PLCs Evolving Toward Motion Control

In our fast paced and economically stressed industrial world, flexibility is becoming a higher priority for those who are specifying automation systems. Users need multi-functional control, simple connectivity and easy access to process data, all wrapped up in a nice neat package. Today’s Programmable Logic Controllers (PLCs) have to be much more than the relay logic replacement they were designed to be in the late 1960’s.

Evolving PLCs

As the PLC has evolved, we have seen its intelligence grow too. In the early 1970’s, the PLC became capable of communicating to other devices. The introduction of MODBUS communications protocol by Modicon was the beginning of many new responsibilities for the PLC because MODBUS allowed communications among PLCs over standard cabling. This allowed the PLC to be placed in closer proximity to the real world devices and communicate back to the system controls in the main panel.

The communications craze has spread far and wide. In the past 30 years we have seen literally hundreds of proprietary and standard protocols developed, each with their own unique advantages. It is fast becoming the responsibility of the PLC to be the information superstar of the process communications conglomeration.

Today’s PLCs

PLCsToday’s PLCs have to be data compilers and information gateways. They must interface to bar code scanners, printers, temperature and analog sensors, and more. They need multiple protocol support to be able to connect with other devices in the process. Furthermore, they need all of these capabilities while remaining simple to program, easy to edit and allowing you to remain within your budget.

By expanding the controls beyond discrete I/O, we have opened the door for the PLC to perform much more than the basic sequencing functions of earlier models. With high resolution analog modules, most PLCs are capable of computing complex PID algorithms, including Auto-Tune capabilities. The PLC is now well equipped to replace stand-alone process controllers in many applications.

Whether it is reading a temperature, pulsing a heater element with a time-proportioning control output, or reading a 4-20mA pressure transducer for modulating a control value to adjust the hydraulic pressure in a system, today’s PLCs are up to the task.

One of the most recent responsibilities the PLC has been tasked with is simple motion control. There are many process applications that require accurate control at a fast pace, without expecting exact precision and blazing speed. These are applications where the PLC works well. Many nano and micro PLCs are now available with high speed counting capabilities and high frequency pulse outputs built into the controller, making them a viable solution for open-loop control.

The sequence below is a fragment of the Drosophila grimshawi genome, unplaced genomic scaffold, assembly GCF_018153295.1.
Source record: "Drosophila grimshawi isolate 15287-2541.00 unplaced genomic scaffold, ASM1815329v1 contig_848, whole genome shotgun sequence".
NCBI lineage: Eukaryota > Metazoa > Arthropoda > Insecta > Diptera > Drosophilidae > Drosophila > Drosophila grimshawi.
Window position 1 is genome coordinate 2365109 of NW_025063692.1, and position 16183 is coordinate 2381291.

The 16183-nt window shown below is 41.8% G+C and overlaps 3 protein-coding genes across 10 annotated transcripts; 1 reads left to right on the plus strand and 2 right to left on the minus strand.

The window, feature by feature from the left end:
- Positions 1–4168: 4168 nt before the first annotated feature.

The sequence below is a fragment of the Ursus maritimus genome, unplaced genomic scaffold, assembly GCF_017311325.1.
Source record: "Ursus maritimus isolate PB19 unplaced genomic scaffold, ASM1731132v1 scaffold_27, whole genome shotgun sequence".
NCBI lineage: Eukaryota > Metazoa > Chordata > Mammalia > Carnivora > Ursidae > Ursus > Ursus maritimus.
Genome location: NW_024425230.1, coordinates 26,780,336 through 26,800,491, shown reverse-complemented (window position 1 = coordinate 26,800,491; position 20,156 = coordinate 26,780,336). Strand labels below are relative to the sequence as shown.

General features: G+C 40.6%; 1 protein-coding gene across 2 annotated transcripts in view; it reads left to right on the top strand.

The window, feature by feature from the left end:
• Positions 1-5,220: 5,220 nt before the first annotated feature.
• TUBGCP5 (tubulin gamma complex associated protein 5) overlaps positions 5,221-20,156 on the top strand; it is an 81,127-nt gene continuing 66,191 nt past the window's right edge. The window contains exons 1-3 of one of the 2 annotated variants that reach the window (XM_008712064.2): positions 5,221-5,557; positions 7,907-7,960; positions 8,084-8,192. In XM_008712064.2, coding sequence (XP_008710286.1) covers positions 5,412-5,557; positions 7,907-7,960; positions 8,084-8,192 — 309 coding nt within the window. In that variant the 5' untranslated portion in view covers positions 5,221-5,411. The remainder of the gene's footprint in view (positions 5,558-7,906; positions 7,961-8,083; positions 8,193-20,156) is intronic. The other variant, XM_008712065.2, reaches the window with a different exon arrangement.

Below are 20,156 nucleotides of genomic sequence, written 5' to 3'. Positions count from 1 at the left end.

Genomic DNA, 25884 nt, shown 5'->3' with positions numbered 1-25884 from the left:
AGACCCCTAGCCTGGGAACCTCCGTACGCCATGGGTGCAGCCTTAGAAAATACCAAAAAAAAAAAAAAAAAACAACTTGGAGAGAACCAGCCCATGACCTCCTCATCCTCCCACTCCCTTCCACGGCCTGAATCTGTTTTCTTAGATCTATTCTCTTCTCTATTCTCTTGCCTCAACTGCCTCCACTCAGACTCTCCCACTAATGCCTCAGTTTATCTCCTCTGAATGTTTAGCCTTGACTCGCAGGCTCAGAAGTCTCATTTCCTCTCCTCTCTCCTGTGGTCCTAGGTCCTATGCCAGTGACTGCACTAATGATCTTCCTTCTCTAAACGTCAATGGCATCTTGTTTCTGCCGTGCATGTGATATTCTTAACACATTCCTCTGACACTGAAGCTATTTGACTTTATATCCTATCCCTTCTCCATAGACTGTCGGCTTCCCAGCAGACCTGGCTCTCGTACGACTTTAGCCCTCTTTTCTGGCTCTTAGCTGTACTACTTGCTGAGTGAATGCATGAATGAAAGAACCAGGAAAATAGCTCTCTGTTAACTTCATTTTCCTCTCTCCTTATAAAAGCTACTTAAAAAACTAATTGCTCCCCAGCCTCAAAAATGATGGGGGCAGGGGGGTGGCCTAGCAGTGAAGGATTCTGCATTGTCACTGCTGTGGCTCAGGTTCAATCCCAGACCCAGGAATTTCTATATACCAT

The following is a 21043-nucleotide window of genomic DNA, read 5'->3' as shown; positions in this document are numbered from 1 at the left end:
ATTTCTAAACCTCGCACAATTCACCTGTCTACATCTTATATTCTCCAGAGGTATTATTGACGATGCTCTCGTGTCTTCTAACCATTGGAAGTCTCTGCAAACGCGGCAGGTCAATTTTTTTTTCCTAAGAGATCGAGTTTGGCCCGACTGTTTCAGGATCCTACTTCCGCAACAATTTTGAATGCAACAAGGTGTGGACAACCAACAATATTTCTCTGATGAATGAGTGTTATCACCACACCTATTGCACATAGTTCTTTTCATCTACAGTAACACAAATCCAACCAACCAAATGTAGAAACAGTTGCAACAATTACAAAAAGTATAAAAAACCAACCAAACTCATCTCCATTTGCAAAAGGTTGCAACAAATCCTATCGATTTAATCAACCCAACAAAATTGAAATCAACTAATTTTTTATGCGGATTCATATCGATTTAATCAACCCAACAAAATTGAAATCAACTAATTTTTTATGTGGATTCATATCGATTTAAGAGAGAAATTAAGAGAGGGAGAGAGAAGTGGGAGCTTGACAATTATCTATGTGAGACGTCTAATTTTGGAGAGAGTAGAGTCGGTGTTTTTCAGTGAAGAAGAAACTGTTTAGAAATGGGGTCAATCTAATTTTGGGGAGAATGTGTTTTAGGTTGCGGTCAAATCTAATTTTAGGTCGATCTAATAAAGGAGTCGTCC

Despite being a relatively simple, less than ideal form of control, open-loop control alternatives are still a growing part of industrial applications. What makes this different from other types of motion control is that the controller does not know the position of the output device during the control sequence. So why even consider this as an option when designing your process application? Simple – cost.

This type of control is no stranger to the process world, but in the past has required an expensive option module, and at times has been restricted to the more sophisticated control platforms in order to achieve system requirements.

Positioning applications are probably the most common open-loop processes because a stepper is a position-based no-feedback device (it will drive at full force to get to commanded position or fail trying) vs. a servo that closes its position loop, and will vary its output torque to get into/stay at commanded position.

Consider the following applications –
• cut-to-length
• indexing tables or conveyors
• x/y tables (plotter/cutter)

These are only a few examples of what you can easily accomplish with a low cost PLC and stepper system.

So how is the PLC accomplishing these new market requirements? The modern PLC has incorporated many types of Commercial Off the Shelf (COTS) technology in its CPU. Taking advantage of the latest technology gives the PLC a faster, more powerful processor and more available memory at less cost.

These advances in technology have allowed the PLC to expand its portfolio and take on new tasks without sacrificing the rugged nature of its design. It is better equipped to handle communications, data manipulation and high speed motion, without giving up the rugged and reliable performance we expect from our industrial control equipment.

By Jeff Payne,
AutomationDirect Product Manager
PLC, I/O and PC-Controls Group

Originally Published: March 1, 2005